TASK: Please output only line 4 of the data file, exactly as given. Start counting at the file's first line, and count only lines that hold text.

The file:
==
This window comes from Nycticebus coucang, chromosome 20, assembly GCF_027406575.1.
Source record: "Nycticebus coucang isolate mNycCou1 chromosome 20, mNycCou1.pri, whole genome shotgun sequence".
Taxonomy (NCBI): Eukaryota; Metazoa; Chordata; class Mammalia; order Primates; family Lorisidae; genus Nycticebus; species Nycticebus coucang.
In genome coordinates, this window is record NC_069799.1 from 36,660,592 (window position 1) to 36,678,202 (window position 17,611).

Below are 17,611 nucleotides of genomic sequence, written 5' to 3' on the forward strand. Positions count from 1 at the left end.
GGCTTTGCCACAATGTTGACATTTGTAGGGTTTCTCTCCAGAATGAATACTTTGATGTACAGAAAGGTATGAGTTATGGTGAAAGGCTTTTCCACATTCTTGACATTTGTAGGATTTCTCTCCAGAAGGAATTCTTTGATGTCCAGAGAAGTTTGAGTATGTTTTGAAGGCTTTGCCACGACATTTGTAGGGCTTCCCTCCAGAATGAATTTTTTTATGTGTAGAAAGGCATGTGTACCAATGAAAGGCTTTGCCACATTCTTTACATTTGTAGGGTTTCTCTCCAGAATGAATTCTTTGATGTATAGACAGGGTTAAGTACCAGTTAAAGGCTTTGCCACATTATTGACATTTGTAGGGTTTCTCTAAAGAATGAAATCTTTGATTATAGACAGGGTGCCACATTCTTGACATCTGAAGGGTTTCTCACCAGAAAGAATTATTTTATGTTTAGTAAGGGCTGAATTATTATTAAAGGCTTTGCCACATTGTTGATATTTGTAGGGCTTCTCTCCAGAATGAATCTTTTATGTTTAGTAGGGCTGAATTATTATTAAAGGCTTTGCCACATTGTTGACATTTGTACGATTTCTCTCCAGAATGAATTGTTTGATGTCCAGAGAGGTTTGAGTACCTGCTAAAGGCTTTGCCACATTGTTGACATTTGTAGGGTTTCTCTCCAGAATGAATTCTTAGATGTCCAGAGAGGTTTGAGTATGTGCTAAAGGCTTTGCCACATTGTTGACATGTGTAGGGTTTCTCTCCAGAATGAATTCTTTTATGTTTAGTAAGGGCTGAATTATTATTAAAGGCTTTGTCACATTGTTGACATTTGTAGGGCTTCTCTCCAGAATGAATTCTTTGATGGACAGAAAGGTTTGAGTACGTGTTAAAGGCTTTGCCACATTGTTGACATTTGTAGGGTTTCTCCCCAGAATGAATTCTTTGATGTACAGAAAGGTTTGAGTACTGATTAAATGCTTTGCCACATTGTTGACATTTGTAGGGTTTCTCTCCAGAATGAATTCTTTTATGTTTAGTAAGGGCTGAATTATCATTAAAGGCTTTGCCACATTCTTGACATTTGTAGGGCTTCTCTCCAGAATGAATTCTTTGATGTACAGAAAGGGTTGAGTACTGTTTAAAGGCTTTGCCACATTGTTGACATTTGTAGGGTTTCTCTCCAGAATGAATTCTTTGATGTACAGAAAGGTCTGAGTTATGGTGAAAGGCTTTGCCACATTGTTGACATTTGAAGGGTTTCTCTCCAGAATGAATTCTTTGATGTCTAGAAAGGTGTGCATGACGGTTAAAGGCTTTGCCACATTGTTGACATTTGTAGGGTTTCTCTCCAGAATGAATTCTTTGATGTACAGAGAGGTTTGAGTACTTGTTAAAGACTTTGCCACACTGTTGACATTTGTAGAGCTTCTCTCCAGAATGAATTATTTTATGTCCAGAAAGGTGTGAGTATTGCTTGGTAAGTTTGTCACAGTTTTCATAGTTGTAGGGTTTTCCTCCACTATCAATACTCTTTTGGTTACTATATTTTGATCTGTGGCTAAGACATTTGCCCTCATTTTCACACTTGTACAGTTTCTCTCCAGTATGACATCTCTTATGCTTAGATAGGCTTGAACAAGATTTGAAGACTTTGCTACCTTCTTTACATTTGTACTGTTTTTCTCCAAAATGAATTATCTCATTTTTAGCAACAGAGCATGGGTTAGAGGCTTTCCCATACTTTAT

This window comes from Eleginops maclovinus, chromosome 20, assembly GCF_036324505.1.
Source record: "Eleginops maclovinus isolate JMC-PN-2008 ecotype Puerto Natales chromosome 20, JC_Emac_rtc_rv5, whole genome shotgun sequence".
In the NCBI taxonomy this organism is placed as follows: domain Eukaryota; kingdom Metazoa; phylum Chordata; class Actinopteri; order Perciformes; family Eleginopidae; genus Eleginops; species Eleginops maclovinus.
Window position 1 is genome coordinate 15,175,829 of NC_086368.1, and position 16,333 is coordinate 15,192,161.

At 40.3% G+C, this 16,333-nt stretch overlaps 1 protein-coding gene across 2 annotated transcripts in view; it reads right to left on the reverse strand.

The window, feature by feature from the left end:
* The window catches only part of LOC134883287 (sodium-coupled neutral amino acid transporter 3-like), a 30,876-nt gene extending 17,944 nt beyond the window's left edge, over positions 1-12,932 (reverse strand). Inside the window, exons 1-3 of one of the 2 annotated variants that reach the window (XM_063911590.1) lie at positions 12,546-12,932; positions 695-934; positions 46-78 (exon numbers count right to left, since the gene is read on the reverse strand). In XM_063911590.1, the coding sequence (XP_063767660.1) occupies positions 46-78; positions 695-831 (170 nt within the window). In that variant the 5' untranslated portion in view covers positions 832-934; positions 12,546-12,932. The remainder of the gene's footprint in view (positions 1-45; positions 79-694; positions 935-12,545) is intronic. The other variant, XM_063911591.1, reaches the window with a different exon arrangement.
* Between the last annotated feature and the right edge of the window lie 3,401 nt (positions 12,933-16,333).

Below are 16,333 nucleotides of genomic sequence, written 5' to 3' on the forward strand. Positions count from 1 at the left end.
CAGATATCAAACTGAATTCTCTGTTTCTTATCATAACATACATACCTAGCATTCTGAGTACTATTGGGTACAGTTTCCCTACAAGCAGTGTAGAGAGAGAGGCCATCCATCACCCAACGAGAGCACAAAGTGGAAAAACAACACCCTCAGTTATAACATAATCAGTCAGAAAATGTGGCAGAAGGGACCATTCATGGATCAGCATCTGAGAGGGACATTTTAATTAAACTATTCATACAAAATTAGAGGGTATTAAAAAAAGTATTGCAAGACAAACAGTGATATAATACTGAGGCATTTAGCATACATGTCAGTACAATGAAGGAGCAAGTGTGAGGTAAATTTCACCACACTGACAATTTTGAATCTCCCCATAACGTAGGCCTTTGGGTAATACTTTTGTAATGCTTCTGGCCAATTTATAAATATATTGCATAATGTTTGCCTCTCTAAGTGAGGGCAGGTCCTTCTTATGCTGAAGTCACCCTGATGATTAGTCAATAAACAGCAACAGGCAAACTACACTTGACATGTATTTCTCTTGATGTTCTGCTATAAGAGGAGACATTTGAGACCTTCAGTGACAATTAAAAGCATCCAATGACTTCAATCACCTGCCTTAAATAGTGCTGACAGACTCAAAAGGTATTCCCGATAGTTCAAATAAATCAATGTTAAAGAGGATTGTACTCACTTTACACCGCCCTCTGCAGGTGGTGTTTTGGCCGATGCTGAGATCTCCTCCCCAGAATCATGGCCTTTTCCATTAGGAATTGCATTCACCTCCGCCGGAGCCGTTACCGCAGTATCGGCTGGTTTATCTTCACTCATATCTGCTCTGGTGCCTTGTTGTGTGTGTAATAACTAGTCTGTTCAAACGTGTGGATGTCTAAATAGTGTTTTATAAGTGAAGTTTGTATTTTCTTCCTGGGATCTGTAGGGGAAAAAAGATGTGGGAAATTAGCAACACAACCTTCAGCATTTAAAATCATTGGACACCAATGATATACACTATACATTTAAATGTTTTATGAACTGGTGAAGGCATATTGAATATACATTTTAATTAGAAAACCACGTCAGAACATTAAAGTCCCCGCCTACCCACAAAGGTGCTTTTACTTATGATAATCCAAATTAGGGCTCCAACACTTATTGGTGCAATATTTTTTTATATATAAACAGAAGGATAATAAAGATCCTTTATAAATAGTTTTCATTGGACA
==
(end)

In genome coordinates, this window is record NC_069799.1 from 36,660,592 (window position 1) to 36,678,202 (window position 17,611).